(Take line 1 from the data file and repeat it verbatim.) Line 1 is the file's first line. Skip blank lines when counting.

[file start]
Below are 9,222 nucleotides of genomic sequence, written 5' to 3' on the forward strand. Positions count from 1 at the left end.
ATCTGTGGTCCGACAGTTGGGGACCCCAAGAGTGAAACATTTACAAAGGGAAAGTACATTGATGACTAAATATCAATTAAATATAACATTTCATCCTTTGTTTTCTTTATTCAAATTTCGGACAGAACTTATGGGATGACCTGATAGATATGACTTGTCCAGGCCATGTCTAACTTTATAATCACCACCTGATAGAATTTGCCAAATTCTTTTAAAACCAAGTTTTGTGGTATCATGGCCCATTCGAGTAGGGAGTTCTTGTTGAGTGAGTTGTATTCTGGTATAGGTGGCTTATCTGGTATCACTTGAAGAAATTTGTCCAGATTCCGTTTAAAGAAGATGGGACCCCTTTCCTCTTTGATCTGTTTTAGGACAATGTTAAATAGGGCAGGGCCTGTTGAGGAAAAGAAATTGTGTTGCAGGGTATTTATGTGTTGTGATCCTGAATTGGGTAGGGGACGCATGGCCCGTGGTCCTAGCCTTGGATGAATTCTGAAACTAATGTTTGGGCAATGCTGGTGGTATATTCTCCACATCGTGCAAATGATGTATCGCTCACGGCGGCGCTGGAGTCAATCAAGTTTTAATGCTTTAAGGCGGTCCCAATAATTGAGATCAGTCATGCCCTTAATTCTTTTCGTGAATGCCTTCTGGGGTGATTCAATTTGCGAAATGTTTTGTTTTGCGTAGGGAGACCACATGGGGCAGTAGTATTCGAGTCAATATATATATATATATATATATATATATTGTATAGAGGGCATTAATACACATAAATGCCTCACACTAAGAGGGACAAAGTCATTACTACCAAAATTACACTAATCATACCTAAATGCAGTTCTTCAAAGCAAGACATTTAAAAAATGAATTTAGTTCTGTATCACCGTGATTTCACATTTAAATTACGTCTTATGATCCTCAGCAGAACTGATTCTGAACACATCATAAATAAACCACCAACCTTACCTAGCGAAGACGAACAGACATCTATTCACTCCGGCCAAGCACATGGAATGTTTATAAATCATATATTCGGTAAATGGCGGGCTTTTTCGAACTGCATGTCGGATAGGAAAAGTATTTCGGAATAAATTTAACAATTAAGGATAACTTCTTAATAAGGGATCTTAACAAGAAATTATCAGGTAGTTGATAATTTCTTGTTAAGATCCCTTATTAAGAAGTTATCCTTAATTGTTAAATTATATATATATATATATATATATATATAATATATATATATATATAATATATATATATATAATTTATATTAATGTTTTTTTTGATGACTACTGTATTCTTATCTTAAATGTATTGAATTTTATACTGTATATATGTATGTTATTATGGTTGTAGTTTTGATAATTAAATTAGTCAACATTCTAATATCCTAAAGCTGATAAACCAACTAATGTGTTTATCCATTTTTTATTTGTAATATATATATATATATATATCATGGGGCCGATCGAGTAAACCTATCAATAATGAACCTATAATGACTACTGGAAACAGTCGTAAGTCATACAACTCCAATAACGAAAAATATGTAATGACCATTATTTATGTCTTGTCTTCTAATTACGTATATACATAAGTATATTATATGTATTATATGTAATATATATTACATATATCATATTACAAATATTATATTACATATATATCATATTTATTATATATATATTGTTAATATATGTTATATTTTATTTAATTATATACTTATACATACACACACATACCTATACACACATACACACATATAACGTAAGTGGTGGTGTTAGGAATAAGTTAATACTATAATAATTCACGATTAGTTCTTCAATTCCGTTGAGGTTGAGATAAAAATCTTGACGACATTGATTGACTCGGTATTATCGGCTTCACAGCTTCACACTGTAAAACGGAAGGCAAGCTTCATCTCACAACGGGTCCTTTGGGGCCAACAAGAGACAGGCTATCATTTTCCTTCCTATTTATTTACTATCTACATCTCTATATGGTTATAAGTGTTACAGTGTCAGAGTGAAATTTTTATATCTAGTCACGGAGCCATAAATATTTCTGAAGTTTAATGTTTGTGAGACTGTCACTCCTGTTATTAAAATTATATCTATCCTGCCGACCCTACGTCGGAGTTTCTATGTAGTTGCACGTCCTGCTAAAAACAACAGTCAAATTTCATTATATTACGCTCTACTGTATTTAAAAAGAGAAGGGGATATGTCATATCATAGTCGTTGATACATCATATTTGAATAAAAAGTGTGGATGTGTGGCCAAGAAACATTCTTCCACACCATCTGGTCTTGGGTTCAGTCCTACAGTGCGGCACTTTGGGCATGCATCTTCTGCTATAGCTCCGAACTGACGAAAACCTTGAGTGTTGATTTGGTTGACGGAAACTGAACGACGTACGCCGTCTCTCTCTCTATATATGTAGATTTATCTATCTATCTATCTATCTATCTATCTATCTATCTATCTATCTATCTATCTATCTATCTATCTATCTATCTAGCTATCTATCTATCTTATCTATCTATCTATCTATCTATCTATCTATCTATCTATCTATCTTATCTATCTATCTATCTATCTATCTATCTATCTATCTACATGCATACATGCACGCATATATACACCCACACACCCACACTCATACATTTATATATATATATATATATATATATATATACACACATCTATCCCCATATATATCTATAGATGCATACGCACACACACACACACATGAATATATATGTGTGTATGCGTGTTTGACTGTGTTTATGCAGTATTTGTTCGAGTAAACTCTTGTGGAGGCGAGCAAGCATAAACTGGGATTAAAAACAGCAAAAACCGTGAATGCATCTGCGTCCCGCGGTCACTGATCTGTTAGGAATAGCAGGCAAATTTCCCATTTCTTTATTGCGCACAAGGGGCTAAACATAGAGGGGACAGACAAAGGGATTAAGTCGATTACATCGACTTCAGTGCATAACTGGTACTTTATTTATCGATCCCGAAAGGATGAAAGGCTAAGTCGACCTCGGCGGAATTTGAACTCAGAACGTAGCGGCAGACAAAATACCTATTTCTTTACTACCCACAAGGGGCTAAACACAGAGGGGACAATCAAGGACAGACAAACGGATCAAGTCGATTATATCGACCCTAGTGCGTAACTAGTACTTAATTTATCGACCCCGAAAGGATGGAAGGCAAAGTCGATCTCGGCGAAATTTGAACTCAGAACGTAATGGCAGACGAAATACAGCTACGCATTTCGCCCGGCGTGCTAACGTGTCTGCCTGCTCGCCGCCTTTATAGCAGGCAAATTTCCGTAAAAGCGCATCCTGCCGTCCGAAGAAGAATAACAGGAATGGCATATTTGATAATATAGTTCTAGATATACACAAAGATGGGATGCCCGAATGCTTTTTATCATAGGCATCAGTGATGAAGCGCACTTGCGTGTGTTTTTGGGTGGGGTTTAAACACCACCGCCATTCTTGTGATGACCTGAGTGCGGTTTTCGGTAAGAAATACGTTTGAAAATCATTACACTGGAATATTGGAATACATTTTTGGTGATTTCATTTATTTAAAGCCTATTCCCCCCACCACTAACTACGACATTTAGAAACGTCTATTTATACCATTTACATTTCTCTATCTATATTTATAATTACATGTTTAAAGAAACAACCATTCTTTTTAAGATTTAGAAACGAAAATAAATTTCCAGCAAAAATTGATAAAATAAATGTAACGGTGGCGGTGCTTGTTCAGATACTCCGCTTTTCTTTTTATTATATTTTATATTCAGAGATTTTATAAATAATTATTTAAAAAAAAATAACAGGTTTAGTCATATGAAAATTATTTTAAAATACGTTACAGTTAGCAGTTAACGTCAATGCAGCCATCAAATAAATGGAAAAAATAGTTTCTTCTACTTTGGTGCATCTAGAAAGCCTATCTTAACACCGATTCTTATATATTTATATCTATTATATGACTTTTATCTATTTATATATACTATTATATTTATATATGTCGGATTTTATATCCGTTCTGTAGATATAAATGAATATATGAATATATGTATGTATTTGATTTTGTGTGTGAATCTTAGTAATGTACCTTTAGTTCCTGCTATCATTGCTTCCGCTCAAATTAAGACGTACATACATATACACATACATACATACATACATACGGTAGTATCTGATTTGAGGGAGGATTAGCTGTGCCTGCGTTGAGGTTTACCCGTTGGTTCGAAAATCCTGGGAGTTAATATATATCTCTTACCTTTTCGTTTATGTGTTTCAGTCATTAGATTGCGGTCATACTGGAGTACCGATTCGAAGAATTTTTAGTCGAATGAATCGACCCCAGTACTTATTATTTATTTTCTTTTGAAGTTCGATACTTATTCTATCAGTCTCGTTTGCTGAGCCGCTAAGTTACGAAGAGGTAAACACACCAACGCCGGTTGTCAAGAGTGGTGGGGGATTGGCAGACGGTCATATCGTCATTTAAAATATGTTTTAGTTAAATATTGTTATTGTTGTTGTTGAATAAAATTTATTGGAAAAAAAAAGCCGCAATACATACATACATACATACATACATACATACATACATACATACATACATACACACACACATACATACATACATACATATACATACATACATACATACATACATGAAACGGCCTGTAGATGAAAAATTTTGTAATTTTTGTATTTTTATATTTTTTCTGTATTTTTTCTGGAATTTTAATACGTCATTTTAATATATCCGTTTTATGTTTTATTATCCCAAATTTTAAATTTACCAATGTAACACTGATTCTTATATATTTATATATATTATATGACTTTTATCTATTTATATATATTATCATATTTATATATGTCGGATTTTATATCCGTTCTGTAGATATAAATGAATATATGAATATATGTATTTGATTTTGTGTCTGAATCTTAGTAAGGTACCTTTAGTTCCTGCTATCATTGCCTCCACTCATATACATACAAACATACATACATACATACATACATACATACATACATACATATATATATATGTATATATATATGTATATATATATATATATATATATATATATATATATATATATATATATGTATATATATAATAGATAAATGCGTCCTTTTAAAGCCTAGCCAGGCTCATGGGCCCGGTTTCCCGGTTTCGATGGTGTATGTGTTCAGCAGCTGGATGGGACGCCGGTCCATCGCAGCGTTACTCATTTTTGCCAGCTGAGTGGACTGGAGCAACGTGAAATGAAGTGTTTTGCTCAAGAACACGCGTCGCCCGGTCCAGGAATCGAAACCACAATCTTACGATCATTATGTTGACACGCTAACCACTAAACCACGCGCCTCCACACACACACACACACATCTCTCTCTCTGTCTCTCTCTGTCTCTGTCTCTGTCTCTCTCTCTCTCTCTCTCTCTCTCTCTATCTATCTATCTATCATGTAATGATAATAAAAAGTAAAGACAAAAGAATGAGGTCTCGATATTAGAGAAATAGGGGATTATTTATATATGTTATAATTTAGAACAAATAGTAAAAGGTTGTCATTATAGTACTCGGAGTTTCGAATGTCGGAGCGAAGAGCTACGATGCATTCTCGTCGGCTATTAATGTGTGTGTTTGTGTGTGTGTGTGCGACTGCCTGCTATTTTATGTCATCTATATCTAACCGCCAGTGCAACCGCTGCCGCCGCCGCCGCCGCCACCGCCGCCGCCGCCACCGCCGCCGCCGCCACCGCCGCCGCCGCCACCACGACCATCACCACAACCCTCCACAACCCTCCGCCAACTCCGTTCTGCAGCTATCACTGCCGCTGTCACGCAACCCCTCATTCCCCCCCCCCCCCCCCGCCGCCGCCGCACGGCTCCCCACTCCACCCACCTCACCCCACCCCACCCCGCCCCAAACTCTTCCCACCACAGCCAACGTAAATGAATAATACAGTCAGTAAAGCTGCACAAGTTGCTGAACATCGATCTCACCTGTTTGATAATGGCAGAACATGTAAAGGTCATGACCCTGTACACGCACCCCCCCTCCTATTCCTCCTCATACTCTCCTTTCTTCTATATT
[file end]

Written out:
Below are 9,222 nucleotides of genomic sequence, written 5' to 3' on the forward strand. Positions count from 1 at the left end.